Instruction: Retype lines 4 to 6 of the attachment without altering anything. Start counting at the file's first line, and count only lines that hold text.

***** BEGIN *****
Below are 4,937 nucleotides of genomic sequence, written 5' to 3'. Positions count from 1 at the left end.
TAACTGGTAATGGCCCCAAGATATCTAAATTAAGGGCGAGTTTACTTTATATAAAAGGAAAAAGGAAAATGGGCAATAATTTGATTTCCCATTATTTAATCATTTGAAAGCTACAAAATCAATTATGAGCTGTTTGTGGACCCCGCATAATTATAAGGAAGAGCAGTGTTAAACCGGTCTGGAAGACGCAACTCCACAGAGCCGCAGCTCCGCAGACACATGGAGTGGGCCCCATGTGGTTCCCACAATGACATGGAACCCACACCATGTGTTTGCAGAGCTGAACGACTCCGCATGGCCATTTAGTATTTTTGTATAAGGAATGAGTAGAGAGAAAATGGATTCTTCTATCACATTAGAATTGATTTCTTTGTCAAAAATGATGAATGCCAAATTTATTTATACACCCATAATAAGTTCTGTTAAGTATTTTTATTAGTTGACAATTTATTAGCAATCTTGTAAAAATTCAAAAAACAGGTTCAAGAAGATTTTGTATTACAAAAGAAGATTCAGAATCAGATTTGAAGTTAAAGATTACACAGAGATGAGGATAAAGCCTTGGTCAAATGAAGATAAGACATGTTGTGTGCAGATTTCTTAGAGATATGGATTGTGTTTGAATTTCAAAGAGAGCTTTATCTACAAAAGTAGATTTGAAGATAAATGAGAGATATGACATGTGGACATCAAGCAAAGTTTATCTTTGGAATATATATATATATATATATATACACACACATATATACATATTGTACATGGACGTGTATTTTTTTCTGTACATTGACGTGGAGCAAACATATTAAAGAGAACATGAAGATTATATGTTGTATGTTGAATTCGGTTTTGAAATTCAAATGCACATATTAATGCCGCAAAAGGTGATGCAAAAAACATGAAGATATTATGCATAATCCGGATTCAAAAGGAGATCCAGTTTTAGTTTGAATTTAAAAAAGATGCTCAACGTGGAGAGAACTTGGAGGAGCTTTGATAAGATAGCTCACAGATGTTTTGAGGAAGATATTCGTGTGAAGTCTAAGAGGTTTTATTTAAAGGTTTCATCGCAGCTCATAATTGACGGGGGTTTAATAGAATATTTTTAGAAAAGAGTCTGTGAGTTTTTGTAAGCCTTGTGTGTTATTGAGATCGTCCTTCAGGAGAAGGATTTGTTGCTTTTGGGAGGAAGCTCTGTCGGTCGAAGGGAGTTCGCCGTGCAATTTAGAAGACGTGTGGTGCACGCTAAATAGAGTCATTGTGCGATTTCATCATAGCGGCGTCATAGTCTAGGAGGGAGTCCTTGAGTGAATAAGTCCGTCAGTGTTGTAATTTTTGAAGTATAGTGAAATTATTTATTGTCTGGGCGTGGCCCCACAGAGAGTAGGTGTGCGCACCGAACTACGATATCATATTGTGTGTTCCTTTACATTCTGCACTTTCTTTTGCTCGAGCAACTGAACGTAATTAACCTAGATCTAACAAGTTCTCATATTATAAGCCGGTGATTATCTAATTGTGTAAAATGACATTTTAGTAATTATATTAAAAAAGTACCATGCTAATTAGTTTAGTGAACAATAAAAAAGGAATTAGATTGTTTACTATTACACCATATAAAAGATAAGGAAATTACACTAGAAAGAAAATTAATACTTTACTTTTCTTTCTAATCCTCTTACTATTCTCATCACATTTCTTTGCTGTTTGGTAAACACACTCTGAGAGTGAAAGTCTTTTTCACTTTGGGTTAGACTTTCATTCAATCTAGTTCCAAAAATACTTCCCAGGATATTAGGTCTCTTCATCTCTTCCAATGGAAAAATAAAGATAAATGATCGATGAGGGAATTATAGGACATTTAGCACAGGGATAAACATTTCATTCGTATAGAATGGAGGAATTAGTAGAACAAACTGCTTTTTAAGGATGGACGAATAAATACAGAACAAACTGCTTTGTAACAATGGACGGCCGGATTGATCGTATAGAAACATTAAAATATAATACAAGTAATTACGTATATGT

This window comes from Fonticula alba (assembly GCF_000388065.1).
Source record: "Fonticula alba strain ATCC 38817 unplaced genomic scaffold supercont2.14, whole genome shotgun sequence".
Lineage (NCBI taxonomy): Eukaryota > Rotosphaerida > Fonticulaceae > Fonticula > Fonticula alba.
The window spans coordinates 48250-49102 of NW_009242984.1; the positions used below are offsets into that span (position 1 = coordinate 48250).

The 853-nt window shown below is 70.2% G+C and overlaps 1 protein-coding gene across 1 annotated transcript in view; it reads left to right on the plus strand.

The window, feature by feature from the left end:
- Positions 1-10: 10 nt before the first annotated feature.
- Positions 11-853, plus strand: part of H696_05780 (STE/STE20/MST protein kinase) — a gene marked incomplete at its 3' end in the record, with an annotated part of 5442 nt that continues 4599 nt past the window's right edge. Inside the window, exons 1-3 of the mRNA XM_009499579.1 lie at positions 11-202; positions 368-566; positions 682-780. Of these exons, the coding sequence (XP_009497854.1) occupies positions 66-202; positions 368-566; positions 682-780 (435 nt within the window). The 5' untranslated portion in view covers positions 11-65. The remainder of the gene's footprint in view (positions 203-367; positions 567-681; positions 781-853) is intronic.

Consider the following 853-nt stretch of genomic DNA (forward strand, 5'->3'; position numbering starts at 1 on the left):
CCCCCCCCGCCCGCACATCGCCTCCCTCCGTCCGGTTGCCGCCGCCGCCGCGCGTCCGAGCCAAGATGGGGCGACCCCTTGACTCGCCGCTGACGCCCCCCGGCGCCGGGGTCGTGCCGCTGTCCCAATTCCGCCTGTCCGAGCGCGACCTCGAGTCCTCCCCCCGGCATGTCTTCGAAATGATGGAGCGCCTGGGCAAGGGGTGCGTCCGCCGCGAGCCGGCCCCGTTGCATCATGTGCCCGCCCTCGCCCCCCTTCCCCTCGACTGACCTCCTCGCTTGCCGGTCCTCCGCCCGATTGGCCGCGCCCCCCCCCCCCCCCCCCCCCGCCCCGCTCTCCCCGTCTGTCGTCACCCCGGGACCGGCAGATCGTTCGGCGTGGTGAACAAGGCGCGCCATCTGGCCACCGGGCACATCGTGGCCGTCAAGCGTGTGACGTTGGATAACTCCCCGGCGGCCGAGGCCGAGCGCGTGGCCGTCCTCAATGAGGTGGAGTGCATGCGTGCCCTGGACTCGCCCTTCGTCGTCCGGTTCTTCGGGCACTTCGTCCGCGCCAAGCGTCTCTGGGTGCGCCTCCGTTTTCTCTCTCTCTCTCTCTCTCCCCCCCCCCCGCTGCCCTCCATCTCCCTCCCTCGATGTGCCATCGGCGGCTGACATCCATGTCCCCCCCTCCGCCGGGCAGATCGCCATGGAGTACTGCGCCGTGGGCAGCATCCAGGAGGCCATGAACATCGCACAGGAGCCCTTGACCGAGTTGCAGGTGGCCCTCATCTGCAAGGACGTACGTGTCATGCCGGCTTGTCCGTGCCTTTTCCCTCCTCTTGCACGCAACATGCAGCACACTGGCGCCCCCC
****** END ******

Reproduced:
Source record: "Fonticula alba strain ATCC 38817 unplaced genomic scaffold supercont2.14, whole genome shotgun sequence".
Lineage (NCBI taxonomy): Eukaryota > Rotosphaerida > Fonticulaceae > Fonticula > Fonticula alba.
The window spans coordinates 48250-49102 of NW_009242984.1; the positions used below are offsets into that span (position 1 = coordinate 48250).